On our arrival at the clinic we went to the reception area. You have to decide what you are there for - we were here for an "Admission", press the relevant button, take the ticket that printed out and then sit and wait. After a couple of minutes we were told to go to desk E. Pat, who was not wearing her glasses, dutifully charged off to desk B, while the lady at desk E and I watched her.
Once we were reunited there were lots of documents to hand over and lots of forms to fill in and sign. Passport photocopied and returned, consent forms signed, next of kin information given, insurance details provided, eventually we were given a folder of information and sent up to the cataract department.
The waiting room was quite small and had perhaps ten armchairs. "Ring and enter." We rang and entered. A nice, brisk nurse came out and took the folder of information.
"OK. Monsieur wait here. Madame and I will go to undress. I'll call you when the operation is about to proceed."
Pat went off to doff her clothes and put on a natty blue paper suit. I settled myself to read "The Last Train to Istanbul" on my Kindle.
After about half-an-hour two other couples came in. It seems that two operations are scheduled every half-hour. One lady was humming loudly to herself. She and her husband had arrived rather early.
"Your husband is good at waiting?"
"Oh yes, stick him in a corner and he'll be fine." (Pat said they gave him a trolley to lie on and he went to sleep.)
After a long wait during which time Pat was having anaesthetic drops put in her eyes, her blood pressure taken, a canula put in her arm and other merry preparations for surgery, I was called into a side room.
"Here we are. They've just started."
On a screen on the wall I could see a large eye, recognisably belonging to Pat. I could see the clamps holding it open and the bright light was reflecting off the retina to make to whole pupil appear red.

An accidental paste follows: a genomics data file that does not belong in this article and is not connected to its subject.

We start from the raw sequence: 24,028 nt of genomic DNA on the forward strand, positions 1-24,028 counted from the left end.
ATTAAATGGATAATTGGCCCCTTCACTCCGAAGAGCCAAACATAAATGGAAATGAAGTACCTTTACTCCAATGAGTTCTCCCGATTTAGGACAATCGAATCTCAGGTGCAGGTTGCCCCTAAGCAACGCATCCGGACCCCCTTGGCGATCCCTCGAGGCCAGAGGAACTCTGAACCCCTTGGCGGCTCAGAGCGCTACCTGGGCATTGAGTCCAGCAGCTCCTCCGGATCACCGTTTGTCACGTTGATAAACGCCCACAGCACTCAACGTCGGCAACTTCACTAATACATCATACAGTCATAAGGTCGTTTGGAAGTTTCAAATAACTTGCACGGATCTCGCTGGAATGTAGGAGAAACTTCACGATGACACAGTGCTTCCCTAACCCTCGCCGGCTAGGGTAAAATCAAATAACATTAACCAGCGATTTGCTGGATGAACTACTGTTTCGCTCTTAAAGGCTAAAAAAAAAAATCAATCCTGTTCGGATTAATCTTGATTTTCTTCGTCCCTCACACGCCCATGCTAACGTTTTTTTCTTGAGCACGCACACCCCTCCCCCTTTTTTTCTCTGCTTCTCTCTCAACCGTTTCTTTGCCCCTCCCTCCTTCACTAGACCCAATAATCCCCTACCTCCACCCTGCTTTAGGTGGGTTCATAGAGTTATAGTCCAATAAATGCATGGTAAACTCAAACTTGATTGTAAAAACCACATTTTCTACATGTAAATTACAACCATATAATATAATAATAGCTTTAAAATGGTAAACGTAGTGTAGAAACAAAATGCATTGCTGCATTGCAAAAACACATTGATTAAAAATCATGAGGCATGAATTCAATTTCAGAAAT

As I watched a little tube was inserted from what seemed like below, but I later realised was the side, and a small pick was placed in at 90 degrees to the tube. The lens started to break down. With the pick it was broken into four pieces, then sucked up the tube. By a combination of pick and tube over a couple of minutes the lens was entirely removed.
Then another tube appeared and was inserted into the eye - and the new lens was pushed in and quickly unfurled. The pick was used to manoeuvre it into place, helped with what looked like small quantities of saline to swish it into position.
The screen went dark. The operation was finished. I went back to the waiting room and resumed my wait. The humming lady and I chatted about the operation and pretty well everything else.
At about 11:15 Pat appeared with a clear plastic shield taped over her eye.
off we went down to the reception area. This time we pressed button "Sortie". We hand over the folder once more.
"There's 148€ to pay." I duly paid using my card.
"Here's the receipt for your health insurance. You need to give that to them so that they will reimburse you if you are covered."
Clutching our precious paper we went out into the bright sunshine.
Pat says her eyes feels like nothing at all happened. She has lots of drops to put in and an appointment with the ophthalmologist tomorrow just to check all is OK.